We started driving up a road that was as smooth as craters on the moon’s surface. Our van’s shocks didn’t exist anymore. Neither did our kidneys.
“Mzungu! Mzungu!…” (“White skin! White skin!…) Kids started running after the van. The closer we got to the feeding center in the small village, the larger the crowd of curious kids got. Finally the parade stopped and eleven mzungu got out of the van. “Jambo.” (“Hi.”) That was pretty much the extent of our Swahili abilities, which just brought giggles, a few handshakes from the braver kids, and a couple of shrieks of terror from one or two of the smaller ones, which makes sense if you’ve never seen eleven grownup mzungu before.
And then we stood there. Waiting for the rice and beans to finish cooking. The feeding center gives three meals a week to undernourished kids who stood waiting with their cups. But right now, everybody just stared. Unblinking stares. Holding their cups ready for the rice. And the crowd grew bigger. Our translator was talking to one person, so the rest of us – eleven mzungu, fifty kids, and a growing crowd of adults – were just staring at each other. Without a translator, there’s not much else you could do.
Except draw. I squatted down and kids started spreading out in a circle jostling for closer position. I cleared some dirt and drew a simple smiley face. One brave kid squatted next to me, the mzungu with a stick drawing circles. I gave him the stick and he took it, but wasn’t sure what to do. “You draw…” He tried. His circle looked like a bug splattered on a windshield. So I drew a new circle, picked up some bits of wood, rocks, grass, and started putting them in the circle. Eyes, nose, ears. The last to go was a smile. I had him put it on. He did. The kids who could see started laughing. The boy looked at me and grinned. Other kids started picking up sticks and drawing bug splatter shaped smiley faces. Amazing how something as simple as making a face in the dirt can bring joy.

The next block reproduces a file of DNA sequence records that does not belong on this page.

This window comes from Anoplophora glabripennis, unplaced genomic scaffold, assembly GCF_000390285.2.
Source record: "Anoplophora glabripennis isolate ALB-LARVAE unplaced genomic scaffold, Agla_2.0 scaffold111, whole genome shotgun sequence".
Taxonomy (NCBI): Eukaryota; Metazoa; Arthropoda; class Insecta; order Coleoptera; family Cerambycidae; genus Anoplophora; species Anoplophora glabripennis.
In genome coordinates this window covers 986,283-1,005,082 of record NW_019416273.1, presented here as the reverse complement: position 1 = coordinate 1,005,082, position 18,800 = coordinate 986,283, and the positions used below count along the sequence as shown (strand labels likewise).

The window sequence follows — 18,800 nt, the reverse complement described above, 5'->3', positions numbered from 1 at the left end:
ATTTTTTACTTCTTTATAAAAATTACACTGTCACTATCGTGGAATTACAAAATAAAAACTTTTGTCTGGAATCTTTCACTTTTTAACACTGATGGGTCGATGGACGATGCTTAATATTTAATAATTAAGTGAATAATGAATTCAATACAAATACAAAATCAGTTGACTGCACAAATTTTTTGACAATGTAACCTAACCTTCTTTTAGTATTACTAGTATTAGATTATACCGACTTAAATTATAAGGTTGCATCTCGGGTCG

Our trip to Congo had several moments like this, reminding me of the power of simple things. Handing out rice and beans. Sizing up children to fit into dresses and shorts made by a group of women in the US. Giving a new pair of underwear to kids who had worn the same pair for a few years. Sitting with women who have been victims of brutalities that have left them socially outcast and watching them make baskets that they sell. Buying the baskets they made to help restore their self-dignity instead of just giving them money. Bringing a suitcase of maxipads and hearing their loud joyful high-pitched “la-la-la-la-la-la-la-la…” African cry when they understood what they were for. Being comfortable being stared at. Simple things.
I think Jesus really liked simplicity. Share a story. Eat a meal. Sit with people. Cry with them. Laugh with them. Walk beside them. Teach them. Take them one step closer to understanding His Father.
No, I’m not avoiding telling you about the story training we did. It went well. There were fifty believers from different communities we were able to train. This month they are going to villages, including this small village, and will let me know next month how it has gone and who else they are teaching storying to.
Each trip I’m more convinced that storying is a simple universal language that God uses. Almost as simple and universal as a mzungu and a Congolese village boy drawing smiley faces in a dirt road and smiling at each other.
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